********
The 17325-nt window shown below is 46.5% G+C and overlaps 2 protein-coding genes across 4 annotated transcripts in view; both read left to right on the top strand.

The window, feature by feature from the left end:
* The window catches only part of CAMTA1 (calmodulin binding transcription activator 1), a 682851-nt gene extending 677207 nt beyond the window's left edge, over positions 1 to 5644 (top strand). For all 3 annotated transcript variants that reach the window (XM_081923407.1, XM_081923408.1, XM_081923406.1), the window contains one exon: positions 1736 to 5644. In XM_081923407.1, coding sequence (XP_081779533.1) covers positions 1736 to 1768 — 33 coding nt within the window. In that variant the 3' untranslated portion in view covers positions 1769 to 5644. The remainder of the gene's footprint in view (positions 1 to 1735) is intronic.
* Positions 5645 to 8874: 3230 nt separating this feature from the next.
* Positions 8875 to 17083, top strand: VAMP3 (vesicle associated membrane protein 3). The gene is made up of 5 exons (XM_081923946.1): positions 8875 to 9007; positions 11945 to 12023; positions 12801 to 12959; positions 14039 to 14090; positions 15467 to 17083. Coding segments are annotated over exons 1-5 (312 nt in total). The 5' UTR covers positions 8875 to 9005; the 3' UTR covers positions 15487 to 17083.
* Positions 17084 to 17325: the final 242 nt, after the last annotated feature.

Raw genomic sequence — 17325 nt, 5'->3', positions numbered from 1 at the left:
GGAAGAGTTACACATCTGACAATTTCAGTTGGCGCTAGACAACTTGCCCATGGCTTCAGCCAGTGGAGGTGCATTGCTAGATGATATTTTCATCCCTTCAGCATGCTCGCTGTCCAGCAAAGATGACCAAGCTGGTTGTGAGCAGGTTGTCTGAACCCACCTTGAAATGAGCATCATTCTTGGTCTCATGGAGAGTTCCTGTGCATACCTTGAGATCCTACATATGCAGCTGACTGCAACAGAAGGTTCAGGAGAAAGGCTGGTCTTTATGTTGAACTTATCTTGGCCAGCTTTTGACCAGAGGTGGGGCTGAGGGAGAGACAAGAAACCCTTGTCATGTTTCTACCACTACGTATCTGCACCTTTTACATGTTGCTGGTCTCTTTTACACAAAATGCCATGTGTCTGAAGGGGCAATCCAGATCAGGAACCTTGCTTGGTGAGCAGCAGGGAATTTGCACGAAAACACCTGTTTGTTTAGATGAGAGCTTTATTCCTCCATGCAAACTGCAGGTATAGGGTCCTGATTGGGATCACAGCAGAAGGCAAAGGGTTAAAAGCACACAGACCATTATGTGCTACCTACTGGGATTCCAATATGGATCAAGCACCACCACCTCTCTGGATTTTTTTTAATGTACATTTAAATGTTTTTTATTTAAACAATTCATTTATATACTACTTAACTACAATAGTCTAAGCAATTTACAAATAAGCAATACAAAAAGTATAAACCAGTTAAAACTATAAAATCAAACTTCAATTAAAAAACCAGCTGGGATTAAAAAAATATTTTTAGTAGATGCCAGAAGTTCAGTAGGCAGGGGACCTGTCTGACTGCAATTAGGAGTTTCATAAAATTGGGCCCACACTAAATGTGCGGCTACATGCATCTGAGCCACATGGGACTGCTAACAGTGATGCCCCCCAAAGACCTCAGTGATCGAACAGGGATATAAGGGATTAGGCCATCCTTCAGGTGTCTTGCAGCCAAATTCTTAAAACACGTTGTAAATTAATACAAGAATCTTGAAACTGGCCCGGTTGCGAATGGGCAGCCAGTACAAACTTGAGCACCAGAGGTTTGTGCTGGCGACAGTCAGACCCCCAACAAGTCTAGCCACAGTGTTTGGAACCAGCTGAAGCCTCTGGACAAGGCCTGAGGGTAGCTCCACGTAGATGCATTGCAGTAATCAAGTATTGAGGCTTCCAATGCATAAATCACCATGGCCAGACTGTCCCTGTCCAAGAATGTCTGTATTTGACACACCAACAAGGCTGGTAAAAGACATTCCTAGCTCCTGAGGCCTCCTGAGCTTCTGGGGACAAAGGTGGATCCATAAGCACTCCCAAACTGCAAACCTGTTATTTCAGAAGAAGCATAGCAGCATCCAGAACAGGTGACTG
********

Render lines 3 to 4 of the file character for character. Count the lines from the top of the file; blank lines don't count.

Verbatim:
* The window catches only part of CAMTA1 (calmodulin binding transcription activator 1), a 682851-nt gene extending 677207 nt beyond the window's left edge, over positions 1 to 5644 (top strand). For all 3 annotated transcript variants that reach the window (XM_081923407.1, XM_081923408.1, XM_081923406.1), the window contains one exon: positions 1736 to 5644. In XM_081923407.1, coding sequence (XP_081779533.1) covers positions 1736 to 1768 — 33 coding nt within the window. In that variant the 3' untranslated portion in view covers positions 1769 to 5644. The remainder of the gene's footprint in view (positions 1 to 1735) is intronic.
* Positions 5645 to 8874: 3230 nt separating this feature from the next.